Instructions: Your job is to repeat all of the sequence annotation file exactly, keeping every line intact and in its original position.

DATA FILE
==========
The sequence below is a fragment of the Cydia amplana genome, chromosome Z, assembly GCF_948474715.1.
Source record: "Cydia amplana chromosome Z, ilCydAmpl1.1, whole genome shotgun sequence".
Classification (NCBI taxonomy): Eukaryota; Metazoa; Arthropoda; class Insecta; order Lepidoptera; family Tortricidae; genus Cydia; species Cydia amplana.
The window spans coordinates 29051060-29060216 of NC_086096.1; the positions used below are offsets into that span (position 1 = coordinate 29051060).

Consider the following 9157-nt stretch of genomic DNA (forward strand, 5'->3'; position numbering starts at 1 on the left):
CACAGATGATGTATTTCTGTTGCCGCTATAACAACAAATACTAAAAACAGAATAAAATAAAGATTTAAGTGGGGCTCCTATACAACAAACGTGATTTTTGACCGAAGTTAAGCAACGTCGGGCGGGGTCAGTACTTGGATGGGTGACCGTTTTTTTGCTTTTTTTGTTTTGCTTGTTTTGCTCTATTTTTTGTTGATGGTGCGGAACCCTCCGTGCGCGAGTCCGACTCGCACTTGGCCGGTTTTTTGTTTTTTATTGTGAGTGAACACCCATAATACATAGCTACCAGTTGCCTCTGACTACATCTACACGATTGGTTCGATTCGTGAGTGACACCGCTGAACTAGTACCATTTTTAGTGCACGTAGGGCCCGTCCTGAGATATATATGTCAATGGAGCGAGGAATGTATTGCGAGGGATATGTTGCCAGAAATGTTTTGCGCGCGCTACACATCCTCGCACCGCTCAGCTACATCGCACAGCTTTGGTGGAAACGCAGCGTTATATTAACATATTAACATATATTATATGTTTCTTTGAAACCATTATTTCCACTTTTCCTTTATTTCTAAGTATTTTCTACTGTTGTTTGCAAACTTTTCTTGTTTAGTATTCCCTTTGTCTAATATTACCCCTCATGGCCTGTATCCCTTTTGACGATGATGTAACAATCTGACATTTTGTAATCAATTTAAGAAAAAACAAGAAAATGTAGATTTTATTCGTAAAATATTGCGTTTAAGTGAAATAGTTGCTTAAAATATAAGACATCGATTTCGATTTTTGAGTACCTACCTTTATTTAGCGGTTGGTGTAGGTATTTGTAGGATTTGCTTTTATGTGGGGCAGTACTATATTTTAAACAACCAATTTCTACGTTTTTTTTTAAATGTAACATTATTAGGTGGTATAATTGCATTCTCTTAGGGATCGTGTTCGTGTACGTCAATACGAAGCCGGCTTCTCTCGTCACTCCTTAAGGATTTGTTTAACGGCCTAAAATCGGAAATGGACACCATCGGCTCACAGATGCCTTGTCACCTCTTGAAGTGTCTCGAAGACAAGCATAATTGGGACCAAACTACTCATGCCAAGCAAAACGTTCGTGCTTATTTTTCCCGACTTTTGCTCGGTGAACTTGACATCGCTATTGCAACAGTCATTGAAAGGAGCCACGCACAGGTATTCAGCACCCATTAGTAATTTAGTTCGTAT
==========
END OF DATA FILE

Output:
The sequence below is a fragment of the Cydia amplana genome, chromosome Z, assembly GCF_948474715.1.
Source record: "Cydia amplana chromosome Z, ilCydAmpl1.1, whole genome shotgun sequence".
Classification (NCBI taxonomy): Eukaryota; Metazoa; Arthropoda; class Insecta; order Lepidoptera; family Tortricidae; genus Cydia; species Cydia amplana.
The window spans coordinates 29051060-29060216 of NC_086096.1; the positions used below are offsets into that span (position 1 = coordinate 29051060).

Consider the following 9157-nt stretch of genomic DNA (forward strand, 5'->3'; position numbering starts at 1 on the left):
CACAGATGATGTATTTCTGTTGCCGCTATAACAACAAATACTAAAAACAGAATAAAATAAAGATTTAAGTGGGGCTCCTATACAACAAACGTGATTTTTGACCGAAGTTAAGCAACGTCGGGCGGGGTCAGTACTTGGATGGGTGACCGTTTTTTTGCTTTTTTTGTTTTGCTTGTTTTGCTCTATTTTTTGTTGATGGTGCGGAACCCTCCGTGCGCGAGTCCGACTCGCACTTGGCCGGTTTTTTGTTTTTTATTGTGAGTGAACACCCATAATACATAGCTACCAGTTGCCTCTGACTACATCTACACGATTGGTTCGATTCGTGAGTGACACCGCTGAACTAGTACCATTTTTAGTGCACGTAGGGCCCGTCCTGAGATATATATGTCAATGGAGCGAGGAATGTATTGCGAGGGATATGTTGCCAGAAATGTTTTGCGCGCGCTACACATCCTCGCACCGCTCAGCTACATCGCACAGCTTTGGTGGAAACGCAGCGTTATATTAACATATTAACATATATTATATGTTTCTTTGAAACCATTATTTCCACTTTTCCTTTATTTCTAAGTATTTTCTACTGTTGTTTGCAAACTTTTCTTGTTTAGTATTCCCTTTGTCTAATATTACCCCTCATGGCCTGTATCCCTTTTGACGATGATGTAACAATCTGACATTTTGTAATCAATTTAAGAAAAAACAAGAAAATGTAGATTTTATTCGTAAAATATTGCGTTTAAGTGAAATAGTTGCTTAAAATATAAGACATCGATTTCGATTTTTGAGTACCTACCTTTATTTAGCGGTTGGTGTAGGTATTTGTAGGATTTGCTTTTATGTGGGGCAGTACTATATTTTAAACAACCAATTTCTACGTTTTTTTTTAAATGTAACATTATTAGGTGGTATAATTGCATTCTCTTAGGGATCGTGTTCGTGTACGTCAATACGAAGCCGGCTTCTCTCGTCACTCCTTAAGGATTTGTTTAACGGCCTAAAATCGGAAATGGACACCATCGGCTCACAGATGCCTTGTCACCTCTTGAAGTGTCTCGAAGACAAGCATAATTGGGACCAAACTACTCATGCCAAGCAAAACGTTCGTGCTTATTTTTCCCGACTTTTGCTCGGTGAACTTGACATCGCTATTGCAACAGTCATTGAAAGGAGCCACGCACAGGTATTCAGCACCCATTAGTAATTTAGTTCGTAT